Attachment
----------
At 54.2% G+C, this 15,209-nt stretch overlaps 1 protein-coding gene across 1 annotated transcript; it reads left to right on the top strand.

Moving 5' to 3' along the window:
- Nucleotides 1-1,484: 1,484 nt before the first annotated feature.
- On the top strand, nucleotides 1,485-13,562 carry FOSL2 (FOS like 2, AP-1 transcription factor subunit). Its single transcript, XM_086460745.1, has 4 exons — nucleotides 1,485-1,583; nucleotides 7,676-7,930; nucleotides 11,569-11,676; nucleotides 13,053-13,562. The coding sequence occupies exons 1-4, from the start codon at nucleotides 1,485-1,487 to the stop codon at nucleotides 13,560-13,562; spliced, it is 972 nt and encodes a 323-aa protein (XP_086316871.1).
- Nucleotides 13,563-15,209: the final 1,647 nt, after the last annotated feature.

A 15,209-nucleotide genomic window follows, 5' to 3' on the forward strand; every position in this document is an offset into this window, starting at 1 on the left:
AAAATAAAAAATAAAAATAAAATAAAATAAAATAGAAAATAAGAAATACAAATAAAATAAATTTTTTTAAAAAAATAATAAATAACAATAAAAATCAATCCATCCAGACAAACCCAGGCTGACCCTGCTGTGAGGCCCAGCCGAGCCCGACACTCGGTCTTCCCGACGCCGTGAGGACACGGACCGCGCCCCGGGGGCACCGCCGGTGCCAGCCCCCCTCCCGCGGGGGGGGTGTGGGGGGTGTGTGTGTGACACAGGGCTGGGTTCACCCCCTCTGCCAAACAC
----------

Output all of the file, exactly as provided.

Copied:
At 54.2% G+C, this 15,209-nt stretch overlaps 1 protein-coding gene across 1 annotated transcript; it reads left to right on the top strand.

Moving 5' to 3' along the window:
- Nucleotides 1-1,484: 1,484 nt before the first annotated feature.
- On the top strand, nucleotides 1,485-13,562 carry FOSL2 (FOS like 2, AP-1 transcription factor subunit). Its single transcript, XM_086460745.1, has 4 exons — nucleotides 1,485-1,583; nucleotides 7,676-7,930; nucleotides 11,569-11,676; nucleotides 13,053-13,562. The coding sequence occupies exons 1-4, from the start codon at nucleotides 1,485-1,487 to the stop codon at nucleotides 13,560-13,562; spliced, it is 972 nt and encodes a 323-aa protein (XP_086316871.1).
- Nucleotides 13,563-15,209: the final 1,647 nt, after the last annotated feature.

A 15,209-nucleotide genomic window follows, 5' to 3' on the forward strand; every position in this document is an offset into this window, starting at 1 on the left:
AAAATAAAAAATAAAAATAAAATAAAATAAAATAGAAAATAAGAAATACAAATAAAATAAATTTTTTTAAAAAAATAATAAATAACAATAAAAATCAATCCATCCAGACAAACCCAGGCTGACCCTGCTGTGAGGCCCAGCCGAGCCCGACACTCGGTCTTCCCGACGCCGTGAGGACACGGACCGCGCCCCGGGGGCACCGCCGGTGCCAGCCCCCCTCCCGCGGGGGGGGTGTGGGGGGTGTGTGTGTGACACAGGGCTGGGTTCACCCCCTCTGCCAAACAC